REVIEW: Dancing with Werewolves by Carole Nelson Douglas
Dear Ms. Nelson Douglas,
The thing I like about the Juno imprint is that it offers a wide variety of fantasy novels featuring strong female protagonists. The titles have run the gamut from sword and sorcery to fantasy romance. So when Dancing with Werewolves arrived on my doorstep, I looked forward to reading this urban fantasy. Ultimately, however, the experience left me feeling confused and disappointed.
Like many other urban fantasies, Dancing with Werewolves is set on an alternate earth where vampires, werewolves, and other things that go bump in the night are known to the general public. I liked how you tied this revelation to 2YK, known as the Millennium Revelation in the book. It’s obvious that a lot of thought went into how their existence would affect the world and how their going public changed society. As a reader who loves fully fleshed out worlds, I really appreciate that although I wish it hadn’t been presented in a way that made the first several chapters drag.
I also loved the characters and how they weren’t ones commonly seen in urban fantasies. The heroine, Delilah Street, works as an investigative reporter in a Kansas small town. Unfortunately for Del, she’s what you’d call vampire bait — with her white skin and black hair, vampires from all parts want to take a bite out of her. The latest admirer is her vampire news anchor co-worker but when she rejects his drunken advances, Del finds her usual paranormal beat taken from her and her house destroyed by a jealous weather witch. So when she sees a woman who bears a striking resemblance to herself dissected on a popular forensic TV show, Del heads to Las Vegas to find out who that actress was and why she looked so much liked Del.
The people she meets in Vegas are even more interesting: half-werewolf motorcycle gangs, a voyeuristic ghoul who owns the forensic show franchise, an albino rockstar who likes to giveshapeshifting jewelry as gifts, a corpse dowser love interest, and my personal favorite: the stage magician Madrigal and his assistants, the deadly faerie sisters Sylphia and Phasia. Without a doubt, I would read an entire book about those three alone.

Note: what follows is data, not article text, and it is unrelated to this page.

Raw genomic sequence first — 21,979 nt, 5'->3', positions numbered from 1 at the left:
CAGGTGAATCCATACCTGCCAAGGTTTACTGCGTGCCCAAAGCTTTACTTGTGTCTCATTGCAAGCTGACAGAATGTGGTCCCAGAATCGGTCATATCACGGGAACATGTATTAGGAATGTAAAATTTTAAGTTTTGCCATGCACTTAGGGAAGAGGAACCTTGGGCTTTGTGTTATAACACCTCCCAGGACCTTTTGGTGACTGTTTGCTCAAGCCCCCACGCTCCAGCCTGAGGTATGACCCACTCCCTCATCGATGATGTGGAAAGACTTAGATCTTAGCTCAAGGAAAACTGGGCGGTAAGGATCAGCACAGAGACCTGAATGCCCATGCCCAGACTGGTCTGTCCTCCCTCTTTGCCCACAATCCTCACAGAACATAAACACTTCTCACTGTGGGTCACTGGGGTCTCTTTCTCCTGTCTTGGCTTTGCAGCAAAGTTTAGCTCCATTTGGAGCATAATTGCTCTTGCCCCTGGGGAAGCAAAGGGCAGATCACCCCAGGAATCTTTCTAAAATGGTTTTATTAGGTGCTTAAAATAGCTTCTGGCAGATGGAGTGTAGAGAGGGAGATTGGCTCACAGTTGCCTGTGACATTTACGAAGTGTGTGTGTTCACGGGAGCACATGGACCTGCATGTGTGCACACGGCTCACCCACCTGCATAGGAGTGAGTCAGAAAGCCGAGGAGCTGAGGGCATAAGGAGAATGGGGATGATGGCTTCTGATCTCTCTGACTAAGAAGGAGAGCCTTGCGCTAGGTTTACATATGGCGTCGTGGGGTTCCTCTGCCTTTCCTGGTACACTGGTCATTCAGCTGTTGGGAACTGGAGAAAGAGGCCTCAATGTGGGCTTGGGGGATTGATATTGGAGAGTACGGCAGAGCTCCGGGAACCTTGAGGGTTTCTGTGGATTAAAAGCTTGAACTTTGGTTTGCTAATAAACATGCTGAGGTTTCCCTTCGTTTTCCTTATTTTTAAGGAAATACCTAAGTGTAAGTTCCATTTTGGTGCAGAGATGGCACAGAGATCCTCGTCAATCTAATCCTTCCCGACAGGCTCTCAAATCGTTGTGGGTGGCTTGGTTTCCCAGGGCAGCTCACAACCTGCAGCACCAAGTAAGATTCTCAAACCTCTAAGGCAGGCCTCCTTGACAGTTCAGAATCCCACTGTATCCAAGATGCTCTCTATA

I thought Del’s fondness for vintage clothing was fun and unique in a subgenre known for its fondness of leather. I also loved the salsa dancing between Del and Ric and wished there could have been more scenes at Los Lobos. (But I admit I wasn’t too keen on Ric’s tendency to pull down Del’s skirts so that she would bare more skin.) And I also thought the various kinds of zombies were also very interesting and fresh.
What didn’t work for me as well was the actual plot. I felt as if there was almost too much going on and that made it hard for me to follow. Del seemed to hop from one case to another, one mystery or another, and the connections between them weren’t always the most obvious to me. It gave me whiplash and made me doubt Del’s attention span. Half the time I wasn’t sure why she made the choices she made and why she chose one lead over another. Even after finishing the book, I’m still not sure I understand how everything was resolved. Combined with a slow beginning that almost made me put down the book, this is a C- for me.
This book can be purchased in mass market.
Small Kansas town, huh? I think I’d read this book for the nod to my home state if nothing else.
Honestly, the plot isn’t that complicated.
The major plot specific to this book is the discovery in Las Vegas and identification of the two “cold case” corpses of the young lovers tied to the mob origins of the city. All the others feed into that, namely:
1) Delilah as the detedtive (and what her unknown/mysterious-dreams-involving-aliens background may be); including the apparent death of her apparent identical twin Lilith); this brings her to Las Vegas, where she meets